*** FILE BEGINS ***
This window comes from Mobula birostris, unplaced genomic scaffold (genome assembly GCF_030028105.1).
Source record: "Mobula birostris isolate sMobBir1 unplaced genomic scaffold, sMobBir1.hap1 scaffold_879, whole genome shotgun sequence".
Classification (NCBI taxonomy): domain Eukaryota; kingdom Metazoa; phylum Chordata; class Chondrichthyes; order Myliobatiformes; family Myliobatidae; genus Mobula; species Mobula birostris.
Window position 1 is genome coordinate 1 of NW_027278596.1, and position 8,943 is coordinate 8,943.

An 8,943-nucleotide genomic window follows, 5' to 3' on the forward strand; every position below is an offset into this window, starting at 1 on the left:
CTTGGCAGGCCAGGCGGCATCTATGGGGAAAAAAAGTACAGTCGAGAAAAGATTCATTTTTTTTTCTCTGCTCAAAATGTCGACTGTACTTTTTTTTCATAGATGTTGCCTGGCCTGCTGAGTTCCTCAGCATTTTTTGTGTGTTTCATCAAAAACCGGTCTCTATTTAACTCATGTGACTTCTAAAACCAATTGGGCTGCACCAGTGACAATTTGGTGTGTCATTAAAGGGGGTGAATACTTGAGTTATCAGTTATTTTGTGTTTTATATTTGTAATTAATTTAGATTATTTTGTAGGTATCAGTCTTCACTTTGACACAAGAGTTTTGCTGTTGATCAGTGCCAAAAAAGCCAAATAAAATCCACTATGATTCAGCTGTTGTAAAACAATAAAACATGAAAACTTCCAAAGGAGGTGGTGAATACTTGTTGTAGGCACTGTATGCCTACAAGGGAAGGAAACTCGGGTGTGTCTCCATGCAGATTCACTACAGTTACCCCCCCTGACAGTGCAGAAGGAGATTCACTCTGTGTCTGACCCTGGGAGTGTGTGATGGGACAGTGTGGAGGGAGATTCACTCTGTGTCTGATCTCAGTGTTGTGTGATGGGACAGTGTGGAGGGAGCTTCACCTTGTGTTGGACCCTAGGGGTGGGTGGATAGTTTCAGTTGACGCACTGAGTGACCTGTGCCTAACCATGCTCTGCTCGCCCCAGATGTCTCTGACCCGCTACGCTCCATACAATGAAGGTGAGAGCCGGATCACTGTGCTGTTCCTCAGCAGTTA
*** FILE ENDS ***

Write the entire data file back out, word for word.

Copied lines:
This window comes from Mobula birostris, unplaced genomic scaffold (genome assembly GCF_030028105.1).
Source record: "Mobula birostris isolate sMobBir1 unplaced genomic scaffold, sMobBir1.hap1 scaffold_879, whole genome shotgun sequence".
Classification (NCBI taxonomy): domain Eukaryota; kingdom Metazoa; phylum Chordata; class Chondrichthyes; order Myliobatiformes; family Myliobatidae; genus Mobula; species Mobula birostris.
Window position 1 is genome coordinate 1 of NW_027278596.1, and position 8,943 is coordinate 8,943.

An 8,943-nucleotide genomic window follows, 5' to 3' on the forward strand; every position below is an offset into this window, starting at 1 on the left:
CTTGGCAGGCCAGGCGGCATCTATGGGGAAAAAAAGTACAGTCGAGAAAAGATTCATTTTTTTTTCTCTGCTCAAAATGTCGACTGTACTTTTTTTTCATAGATGTTGCCTGGCCTGCTGAGTTCCTCAGCATTTTTTGTGTGTTTCATCAAAAACCGGTCTCTATTTAACTCATGTGACTTCTAAAACCAATTGGGCTGCACCAGTGACAATTTGGTGTGTCATTAAAGGGGGTGAATACTTGAGTTATCAGTTATTTTGTGTTTTATATTTGTAATTAATTTAGATTATTTTGTAGGTATCAGTCTTCACTTTGACACAAGAGTTTTGCTGTTGATCAGTGCCAAAAAAGCCAAATAAAATCCACTATGATTCAGCTGTTGTAAAACAATAAAACATGAAAACTTCCAAAGGAGGTGGTGAATACTTGTTGTAGGCACTGTATGCCTACAAGGGAAGGAAACTCGGGTGTGTCTCCATGCAGATTCACTACAGTTACCCCCCCTGACAGTGCAGAAGGAGATTCACTCTGTGTCTGACCCTGGGAGTGTGTGATGGGACAGTGTGGAGGGAGATTCACTCTGTGTCTGATCTCAGTGTTGTGTGATGGGACAGTGTGGAGGGAGCTTCACCTTGTGTTGGACCCTAGGGGTGGGTGGATAGTTTCAGTTGACGCACTGAGTGACCTGTGCCTAACCATGCTCTGCTCGCCCCAGATGTCTCTGACCCGCTACGCTCCATACAATGAAGGTGAGAGCCGGATCACTGTGCTGTTCCTCAGCAGTTA